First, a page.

If you’ve never leveraged these peer-to-peer fundraising tips as part of your online fundraising efforts, it might seem like a daunting task to start.
What are the benefits of this burgeoning fundraising strategy? Who should you ask to fundraise? And how do you support them? We’ve taken the guesswork out of peer-to-peer by creating a cheat sheet to explain the benefits of this opportunity and how to make it relevant for your organization.
Let’s dig into it!
Why Choose Peer-to-Peer Fundraising?
Peer-to-peer fundraising uses your network of existing donors and supporters to fundraise for your nonprofit organization. This is different than crowdfunding. If you are interested in exploring the major differences between peer-to-peer fundraising and crowdfunding, you can find that information here.
1. Amplify your reach by tapping into the ‘Network Effect’
The ‘Network Effect,’ although used in the B2B world, can also be optimized for the nonprofit sector. If you directly ask five people to donate, you’ve only reached five people. But if you have five people that create a fundraising page and each of them asks 20 friends to donate, you’ve now reached 100 people.
Peer-to-peer fundraising is an opportunity to increase awareness and exposure for your organization exponentially.
People are four times more likely to donate when asked by someone they know.
2. Target new donors
Donors tend to donate to support their personal connection with the person who created the campaign and may or may not be familiar with your organization. As a result, you could see an uptick in new (first-time) donors because these are people you otherwise wouldn’t have been able to reach.
Once these new donors are on your radar, you’ll have the opportunity to convert them into repeat supporters over time.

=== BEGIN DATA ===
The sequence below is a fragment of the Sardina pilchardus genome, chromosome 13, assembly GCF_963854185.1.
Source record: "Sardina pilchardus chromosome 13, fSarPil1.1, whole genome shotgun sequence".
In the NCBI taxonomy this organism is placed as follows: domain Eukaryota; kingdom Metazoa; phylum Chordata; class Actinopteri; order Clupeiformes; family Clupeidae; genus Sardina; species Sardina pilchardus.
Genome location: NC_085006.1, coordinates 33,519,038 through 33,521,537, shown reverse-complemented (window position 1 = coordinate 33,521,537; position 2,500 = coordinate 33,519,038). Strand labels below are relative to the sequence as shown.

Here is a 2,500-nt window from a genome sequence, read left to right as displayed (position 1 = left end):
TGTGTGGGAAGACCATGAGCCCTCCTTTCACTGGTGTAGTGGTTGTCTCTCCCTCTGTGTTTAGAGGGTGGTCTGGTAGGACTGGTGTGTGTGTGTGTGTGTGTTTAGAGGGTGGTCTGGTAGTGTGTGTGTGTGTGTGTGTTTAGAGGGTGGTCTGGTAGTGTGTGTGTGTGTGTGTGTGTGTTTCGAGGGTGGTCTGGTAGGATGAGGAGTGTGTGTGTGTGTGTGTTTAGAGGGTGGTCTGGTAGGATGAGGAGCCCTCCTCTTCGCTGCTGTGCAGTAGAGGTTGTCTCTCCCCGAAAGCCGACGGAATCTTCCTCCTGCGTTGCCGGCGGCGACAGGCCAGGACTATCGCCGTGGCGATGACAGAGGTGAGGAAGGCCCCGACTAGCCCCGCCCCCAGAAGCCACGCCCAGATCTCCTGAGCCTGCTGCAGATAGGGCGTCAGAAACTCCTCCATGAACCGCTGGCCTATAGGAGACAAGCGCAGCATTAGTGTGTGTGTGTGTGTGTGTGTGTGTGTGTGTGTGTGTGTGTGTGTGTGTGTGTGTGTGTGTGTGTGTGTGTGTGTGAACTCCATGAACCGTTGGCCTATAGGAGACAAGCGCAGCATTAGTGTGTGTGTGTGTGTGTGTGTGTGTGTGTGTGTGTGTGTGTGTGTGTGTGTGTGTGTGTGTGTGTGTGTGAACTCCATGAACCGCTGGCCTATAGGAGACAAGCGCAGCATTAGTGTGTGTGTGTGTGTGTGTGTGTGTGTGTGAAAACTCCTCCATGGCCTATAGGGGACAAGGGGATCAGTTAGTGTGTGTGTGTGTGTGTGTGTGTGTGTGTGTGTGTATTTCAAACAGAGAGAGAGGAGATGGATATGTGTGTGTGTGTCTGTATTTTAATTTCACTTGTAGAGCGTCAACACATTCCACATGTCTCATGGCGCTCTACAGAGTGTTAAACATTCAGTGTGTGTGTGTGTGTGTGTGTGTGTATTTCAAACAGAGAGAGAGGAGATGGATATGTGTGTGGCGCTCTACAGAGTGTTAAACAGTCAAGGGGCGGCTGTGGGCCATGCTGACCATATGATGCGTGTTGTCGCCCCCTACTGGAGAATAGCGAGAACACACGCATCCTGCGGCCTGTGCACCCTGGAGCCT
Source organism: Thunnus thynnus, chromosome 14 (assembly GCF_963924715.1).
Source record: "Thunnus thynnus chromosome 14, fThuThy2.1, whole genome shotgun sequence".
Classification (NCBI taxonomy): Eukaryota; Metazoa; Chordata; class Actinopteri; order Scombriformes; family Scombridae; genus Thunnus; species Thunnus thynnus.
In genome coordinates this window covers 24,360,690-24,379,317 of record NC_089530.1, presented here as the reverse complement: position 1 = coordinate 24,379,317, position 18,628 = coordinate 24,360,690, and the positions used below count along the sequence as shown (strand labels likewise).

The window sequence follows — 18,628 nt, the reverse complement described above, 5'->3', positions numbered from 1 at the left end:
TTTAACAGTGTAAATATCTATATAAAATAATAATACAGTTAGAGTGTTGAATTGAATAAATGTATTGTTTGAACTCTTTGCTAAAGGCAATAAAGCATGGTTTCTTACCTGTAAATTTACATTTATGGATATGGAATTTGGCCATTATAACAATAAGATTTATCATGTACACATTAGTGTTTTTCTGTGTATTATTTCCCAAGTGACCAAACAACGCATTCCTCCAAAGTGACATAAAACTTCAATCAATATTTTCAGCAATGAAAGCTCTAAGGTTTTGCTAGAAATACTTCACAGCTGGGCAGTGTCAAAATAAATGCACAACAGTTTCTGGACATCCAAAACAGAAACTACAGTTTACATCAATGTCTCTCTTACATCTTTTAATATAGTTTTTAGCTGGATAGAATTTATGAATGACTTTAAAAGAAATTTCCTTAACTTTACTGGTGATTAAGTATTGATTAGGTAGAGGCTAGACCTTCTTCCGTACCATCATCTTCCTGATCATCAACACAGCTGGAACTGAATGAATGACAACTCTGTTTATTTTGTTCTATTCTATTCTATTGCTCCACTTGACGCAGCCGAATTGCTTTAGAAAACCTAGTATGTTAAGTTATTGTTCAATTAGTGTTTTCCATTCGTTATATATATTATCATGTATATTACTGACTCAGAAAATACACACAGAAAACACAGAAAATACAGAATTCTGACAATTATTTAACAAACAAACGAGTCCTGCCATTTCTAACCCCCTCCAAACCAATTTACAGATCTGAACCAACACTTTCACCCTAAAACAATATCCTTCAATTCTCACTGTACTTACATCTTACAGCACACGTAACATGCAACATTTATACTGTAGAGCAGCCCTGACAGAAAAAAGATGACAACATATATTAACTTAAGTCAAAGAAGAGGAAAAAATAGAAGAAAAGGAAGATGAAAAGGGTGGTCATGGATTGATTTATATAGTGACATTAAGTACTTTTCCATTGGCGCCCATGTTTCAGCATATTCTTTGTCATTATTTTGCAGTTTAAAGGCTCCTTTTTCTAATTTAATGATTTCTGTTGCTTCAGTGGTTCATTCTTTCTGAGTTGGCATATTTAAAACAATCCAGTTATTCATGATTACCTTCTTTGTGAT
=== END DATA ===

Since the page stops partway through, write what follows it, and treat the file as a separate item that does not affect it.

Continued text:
3. Create new opportunities for your supporters to engage with your organization
Peer-to-peer fundraising is a kind of online volunteering done on someone’s own schedule instead of on a specific date and time.
Since not everyone has time to volunteer in person, this is a way to encourage volunteering online to help move the needle towards your goals in fun new ways. Offering an entirely online way to get involved and be an ambassador for your organization is a win-win for everyone.
4. Diversify your fundraising strategy
Peer-to-peer fundraising is a great way to beef up online and network-based fundraising strategies that work in tandem or parallel with more traditional fundraising channels like Foundation and Corporate grantmaking.
Don’t put all of your eggs in one basket. Things like changes to the tax code and other decisions out of your control can adversely affect charitable giving.
Just like when you invest your own money, it’s prudent to have diversified fundraising strategies in place to help counter or offset unexpected changes.
Further Reading: A step-by-step guide to planning a peer-to-peer fundraising campaign
Peer-to-Peer Fundraising Tips for Recruiting Ambassadors
1. Start with your staff!
You already know they are personally connected to your mission. They know your cause inside and out and can speak passionately about it.
Each staff member could set up their own page, or you could identify team captains that create a page on behalf of a specific program, department, or school grade, for example, to make it into a team competition.
Fuel the competition by offering a fun incentive for the winner(s), such as a free vacation day or lunch for the department. Make sure it’s always optional.
2. Next up, get your board members involved in Peer-to-Peer Fundraising
Board members are also highly engaged with your mission and have committed to being involved in your organization’s growth and success. So why aren’t your board members fundraising? Here are a few things you can do to engage your board.
First, assist in the creation of their peer-to-peer fundraising pages. You could set aside a portion of your next board meeting to create the pages together as a group or tap an intern or staff member with setting up the campaigns on behalf of your board members.
Second, provide resources and make a contact person available for questions.
Third, consider making it a friendly competition with a creative incentive!
3. Ask your most enthusiastic supporters and volunteers
The ability to create a fundraising page meets the top three criteria that drive volunteer satisfaction: autonomy, the ability to show mastery, and being a part of something larger.
Get our best tips on turning your top supporters into power fundraisers.
Also, consider if you have corporate partners or local businesses that repeatedly support you, ask them to put a team together to create a peer-to-peer fundraising page.